Sunday, June 20, 2010


For this day on which we celebrate fathers of every ilk, I thought this an appropriate representation of the kind of dad Beve is to our kids (at least some of the time).

From the first moment we discovered I was pregnant with our first child, Beve was the epitome of an involved parent.  In fact, before I got home from work that day, he'd already spread the news far and wide, so excited was he about the new life who we'd call E.  From the beginning, he called that baby 'Bunny' and took to talking to her, though he didn't know it was a her until just a few days before she was born, which was a good three weeks after she was due.  I was more than a little bit ready to have that baby out of me, and he was more than a little bit ready to hold his first child.  From then on, he held, changed, bathed, got up in the middle of the night to bring them to me to feed (would have fed them himself, if only he'd had the proper plumbing to do so!), read to them, talked to them, nicknamed them.  E, as I said, was Bunny.  J was--and is to this day--Lovey, Lovey-boy, or just plain Love, which was a little embarrassing when he started high school at Beve's school and Beve first called him Love in the hallway.  And SK was our cute as a Bug littlest baby, and Beve still calls her Bug all the time.

He was a great big jungle-gym when they were little.  I loved it and was sometimes frustrated by it all at once, to tell the truth.  During basketball season, when he was coaching, he'd get home so late, I'd have already fed and bathed the children, had them ready for bed.  Then Daddy got home and it was time to wrestle.  Wrestle and get all wound up and sweaty and who wanted to go to bed after that?  But I wouldn't have traded it.  Not for a single minute of it.  Sometimes, if he had a late meeting, I tried to take his place, but wrestling with Mama just wasn't the same, not nearly as fun, not by a long shot.  Mama was made for quieter things, and, if I'm honest, I admit, I only had about a twenty-minute window when it came to playing those children's games like Shoots and Ladders.  After just so long, I'd be making a rule that even the shoots were ladders just to finish the game more quickly.  But the Beve?  He was willing to play even the silliest of games, like the one with E and SK where he had to put the tiara on his head and add fake jewels to it, with giant dangly earrings dripping from each ear.  Dang, I wish we'd taken photos of some of those games.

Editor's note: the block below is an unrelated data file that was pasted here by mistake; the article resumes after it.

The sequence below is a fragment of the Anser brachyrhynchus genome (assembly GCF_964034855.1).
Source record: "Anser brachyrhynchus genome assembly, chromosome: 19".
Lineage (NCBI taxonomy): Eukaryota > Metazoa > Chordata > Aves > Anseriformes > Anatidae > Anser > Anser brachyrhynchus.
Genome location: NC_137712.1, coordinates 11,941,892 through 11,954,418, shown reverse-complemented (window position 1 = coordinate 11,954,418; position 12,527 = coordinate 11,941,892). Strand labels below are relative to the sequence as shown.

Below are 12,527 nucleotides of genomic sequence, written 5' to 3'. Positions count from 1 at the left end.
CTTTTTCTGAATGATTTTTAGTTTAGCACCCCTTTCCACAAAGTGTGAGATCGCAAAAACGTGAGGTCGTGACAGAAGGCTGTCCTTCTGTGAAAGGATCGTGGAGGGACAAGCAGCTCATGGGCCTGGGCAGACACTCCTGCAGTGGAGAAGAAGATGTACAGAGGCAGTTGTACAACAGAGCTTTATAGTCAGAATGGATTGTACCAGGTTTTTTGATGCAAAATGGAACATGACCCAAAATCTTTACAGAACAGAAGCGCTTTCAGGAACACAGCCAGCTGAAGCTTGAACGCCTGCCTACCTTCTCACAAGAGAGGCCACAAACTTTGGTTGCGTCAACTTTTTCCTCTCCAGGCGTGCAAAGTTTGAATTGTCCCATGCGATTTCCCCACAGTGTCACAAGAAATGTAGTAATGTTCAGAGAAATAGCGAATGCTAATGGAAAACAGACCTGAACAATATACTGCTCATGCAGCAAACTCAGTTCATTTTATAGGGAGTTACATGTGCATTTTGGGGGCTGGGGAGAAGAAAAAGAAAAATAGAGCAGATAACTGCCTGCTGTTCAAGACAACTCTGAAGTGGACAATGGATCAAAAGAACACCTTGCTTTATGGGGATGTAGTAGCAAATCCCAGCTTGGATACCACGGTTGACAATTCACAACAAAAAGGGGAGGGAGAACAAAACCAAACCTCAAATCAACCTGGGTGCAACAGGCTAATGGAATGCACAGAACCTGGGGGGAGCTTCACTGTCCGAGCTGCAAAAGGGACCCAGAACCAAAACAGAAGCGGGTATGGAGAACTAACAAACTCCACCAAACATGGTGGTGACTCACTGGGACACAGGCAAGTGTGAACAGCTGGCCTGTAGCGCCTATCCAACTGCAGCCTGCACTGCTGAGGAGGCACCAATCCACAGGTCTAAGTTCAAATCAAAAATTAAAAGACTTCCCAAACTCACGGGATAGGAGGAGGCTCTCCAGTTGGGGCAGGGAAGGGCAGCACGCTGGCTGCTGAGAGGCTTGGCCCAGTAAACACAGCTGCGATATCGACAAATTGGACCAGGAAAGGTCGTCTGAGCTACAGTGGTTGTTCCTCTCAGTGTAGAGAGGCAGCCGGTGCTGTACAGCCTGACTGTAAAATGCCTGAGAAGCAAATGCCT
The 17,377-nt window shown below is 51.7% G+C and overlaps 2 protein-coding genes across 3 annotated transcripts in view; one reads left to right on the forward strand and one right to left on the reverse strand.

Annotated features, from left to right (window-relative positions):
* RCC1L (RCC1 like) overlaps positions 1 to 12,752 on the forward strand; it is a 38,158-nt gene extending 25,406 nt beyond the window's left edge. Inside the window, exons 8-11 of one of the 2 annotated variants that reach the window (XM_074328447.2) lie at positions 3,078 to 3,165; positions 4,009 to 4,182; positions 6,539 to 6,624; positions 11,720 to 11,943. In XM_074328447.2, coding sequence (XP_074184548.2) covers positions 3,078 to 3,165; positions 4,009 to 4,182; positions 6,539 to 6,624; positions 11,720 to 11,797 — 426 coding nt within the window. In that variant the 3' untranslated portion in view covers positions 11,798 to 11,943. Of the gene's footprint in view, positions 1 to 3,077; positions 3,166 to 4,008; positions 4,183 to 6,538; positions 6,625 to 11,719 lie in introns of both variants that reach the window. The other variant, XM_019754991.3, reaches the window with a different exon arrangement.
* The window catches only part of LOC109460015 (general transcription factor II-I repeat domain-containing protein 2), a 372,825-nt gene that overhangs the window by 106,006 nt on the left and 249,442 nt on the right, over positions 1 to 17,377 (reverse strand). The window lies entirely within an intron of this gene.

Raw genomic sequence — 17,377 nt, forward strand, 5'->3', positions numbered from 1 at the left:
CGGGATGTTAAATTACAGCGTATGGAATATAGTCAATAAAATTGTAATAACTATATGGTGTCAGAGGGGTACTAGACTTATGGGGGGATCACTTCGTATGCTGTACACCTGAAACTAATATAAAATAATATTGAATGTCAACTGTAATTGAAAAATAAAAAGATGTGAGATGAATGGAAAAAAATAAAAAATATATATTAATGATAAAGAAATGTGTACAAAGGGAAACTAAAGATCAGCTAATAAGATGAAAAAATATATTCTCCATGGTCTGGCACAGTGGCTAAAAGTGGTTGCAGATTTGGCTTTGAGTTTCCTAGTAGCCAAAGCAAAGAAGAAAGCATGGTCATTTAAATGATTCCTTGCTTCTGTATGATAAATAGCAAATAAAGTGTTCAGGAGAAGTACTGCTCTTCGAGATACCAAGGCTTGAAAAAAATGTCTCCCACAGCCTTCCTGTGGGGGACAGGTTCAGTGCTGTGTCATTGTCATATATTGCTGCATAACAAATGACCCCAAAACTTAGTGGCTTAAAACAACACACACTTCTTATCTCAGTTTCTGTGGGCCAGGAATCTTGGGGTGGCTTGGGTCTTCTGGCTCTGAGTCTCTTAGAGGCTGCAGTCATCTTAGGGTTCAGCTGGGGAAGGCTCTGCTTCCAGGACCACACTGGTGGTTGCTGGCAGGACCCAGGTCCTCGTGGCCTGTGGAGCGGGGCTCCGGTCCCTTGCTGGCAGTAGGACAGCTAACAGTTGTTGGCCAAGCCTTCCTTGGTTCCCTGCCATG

As they grew, Beve made sure he took our children out for 'dates' by themselves.  J was his little assistant basketball coach for years.  One memorable game he heard Beve mutter about a time-out, so J, who was probably about 5 at the time, hopped up off the bench and yelled, "TIME-OUT! TIME-OUT!" complete with correct hand-motions, and the ref blew his whistle. The high school athletic director, who was working the clock, laughed about that for years.  And Beve knew SK was a little princess who liked to dress up, so he'd call up from work, talk to her on the phone, and tell her he wanted to take her on a date, just so she could get herself ready.  In a fancy dress and shoes, they'd do something like go to MacDonalds for a drink and the ball-bin, and she'd be content to be by herself with Daddy.  Later, they simply had those drinks without the ball-bin. And with E?  Well, he coached her basketball team when she was young, put in basketball courts at two different houses where we lived, and started a lawn care business with her.

When I think of what I admire most about this dad I (ha, make that GOD) chose for my children, I think it's his desire to grow with them.  He sometimes feels like he does a great job with them, and sometimes feels like he doesn't--but he always wants to do better.  He wants to get to know them more.  He wants to understand how they think about things, what they want for their lives, and encourages them in those directions, rather than pressing his own requirements on them.  And I admire the sense of humor he's given each of them, the strong sense of that there is always something to laugh about, that we can always find the absurd in the ordinary, and that absurd is worth noting and enjoying.  These three kids of Beve's have that sense in abundance--his wit, his enjoyment of it, the ability to find such things in the most mundane.  And above all, what Beve has given his children is a strong sense of integrity, honesty, honor.     He is who he says he is.  You can count on it.  They can count on it.  They have.  All the days of their lives, they have counted on it, our kids.  They've counted on the fact that Beve lives an seamless life--the same in private as he is in public.  Their lives are the fruit of his.

Happy, happy Father's day, Beve.  I thank God for you.  I can imagine no better dad for these three amazing kids.  You've been funny when they needed funny, serious when they needed serious.  The balance when I was tipping too far one direction, the anchor and the rudder.  How one man can be all these things, I don't really know.  But God did.  Maybe that's why he made your shoulders so wide and your feet so large.  I realize they wouldn't be, if not for you, but I'm so grateful that you are JESKdad.

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